Reflections on Rosh Hodesh Sivan with Women of the Wall, 5773 – 2013
Throughout the year I have studied here in Jerusalem, I have learned that the Wall has its own identity crisis. It is part of a larger structure that was built and carried, lost, built again and then destroyed, and built again, and built over again and destroyed again. There are more stages in between of deeper and deeper details. The figurative symbol of complete purity, it was more often an embodiment of utter corruption. The man who inspired the design of the particular Wall before which we stand today was a gifted, paranoid maniac, maddened by grief and riches and conflicting loyalties. The Temple itself, and the Wall it became, changed owners and took on ideologies of shocking variance over the centuries. And yet here it still stands, a testament to physical stability, containing all of its tumultuous history behind the serenity of its stones.
On the first Shabbat I was in Jerusalem, I walked with a group of very new friends into the Old City for the first time. I knew nothing about it except that it was the last of the Temple, a remnant of a Judaism from long ago, one with which I had trouble relating, but that it was “supposed to”, maybe, inspire a surge of feeling within me. Perhaps a feeling of closeness to the Divine? Perhaps an intense unification with the Jewish people? Perhaps bafflement or even, perhaps nothing? I was curious, and determined not to judge whatever feeling arose. Continue reading →
This time of year in Israel, you can’t really go a week without a holiday. This week we celebrated Yom Yerushalayim – the day that celebrates the unification of Jerusalem after the 1967 war. One year ago on this day I announced to my students and school community that I would be leaving Chicago to pursue my dream of aliyah. This is what I told them:
Yom Yerushalayim 2012/ 5772
Following the 1948 War of Independence, Jerusalem was divided. The Western half of the New City became part of the newly formed state of Israel, while the eastern half, along with the Old City, was annexed by Jordan. During this time period, many ancient synagogues, libraries and centers of religious study in the Old City of Jerusalem were ransacked or were totally and deliberately destroyed. For the next 20 years, Jews were denied access to Old City and no Jews prayed at the Kotel.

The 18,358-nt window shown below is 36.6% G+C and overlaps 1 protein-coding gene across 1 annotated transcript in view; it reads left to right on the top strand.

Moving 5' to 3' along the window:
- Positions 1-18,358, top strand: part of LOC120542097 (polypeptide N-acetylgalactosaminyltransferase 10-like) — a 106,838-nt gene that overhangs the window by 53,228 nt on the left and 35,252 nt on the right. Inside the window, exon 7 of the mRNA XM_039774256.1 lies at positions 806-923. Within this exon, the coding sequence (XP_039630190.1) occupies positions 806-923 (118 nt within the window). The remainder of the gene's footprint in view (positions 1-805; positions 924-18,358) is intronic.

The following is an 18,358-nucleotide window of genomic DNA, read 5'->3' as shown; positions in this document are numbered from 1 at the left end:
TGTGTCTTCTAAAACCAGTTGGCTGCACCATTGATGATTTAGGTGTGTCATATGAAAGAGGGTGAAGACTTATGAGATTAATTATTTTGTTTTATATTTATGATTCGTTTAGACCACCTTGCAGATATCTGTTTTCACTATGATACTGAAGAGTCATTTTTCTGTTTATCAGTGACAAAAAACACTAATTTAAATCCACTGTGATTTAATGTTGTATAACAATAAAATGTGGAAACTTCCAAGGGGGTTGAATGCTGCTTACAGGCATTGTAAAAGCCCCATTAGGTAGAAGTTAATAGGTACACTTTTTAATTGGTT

In early June, 1967, East Jerusalem was captured by the Israel Defense Forces during the Six Day War. Jews all over the world celebrated the event as the liberation of the city, Jerusalem was once again unified. Today we commemorate this day, dubbed: Yom Yerushalayim, Jerusalem Day , to celebrate this momentous victory. Continue reading →
This week, in Israel, has been particularly focused on the costs of establishing an idealist state in a previously inhabited plot of land. I’m not trying to dig too deep into the politics of it; rather I’m interested in the idea of the prices we pay to live where we do.
After all Carlos Arredondo, brought back into the public eye by the current tragedies in Boston, has paid high prices. It is not an infrequent thing, the terrible burdens families bear on their backs for their communities, for their countries.
This past Sunday, at my Yeshiva, we had a panel of faculty speaking about their personal Israel narratives. They spoke as individuals and then in a dialogue. In light of today’s theme, I’d like to highlight what Leah Rosenthal said. Continue reading →
Lisa Narodick Colton (Year '99-'00) reflects upon the impact of a recent trip to Israel with her son.
I was 21 years old when I first came to Israel. A summer in Tzvat begged more questions than it answered, and I returned for 15 months in Jerusalem (including Pardes) to fill in the openings.
This Pesach I brought my 8 year old son to Israel for the first time. I’ve known since before I had children that I wanted them to have an intimate and informed relationship with Israel embedded in their Jewish identity from an early age. And while I have dreamed of coming back to Israel for years, it was hard to choose the age and time and itinerary that would achieve this effect. Continue reading →
There is a little girl in a photograph
A fair-haired, sweet-faced thing
Her arms wrapped around the neck of a man
with dark, calm eyes and the inquisitive sniffing nose of a true Jew
I know that this girl in her red shirt and black velvet dress,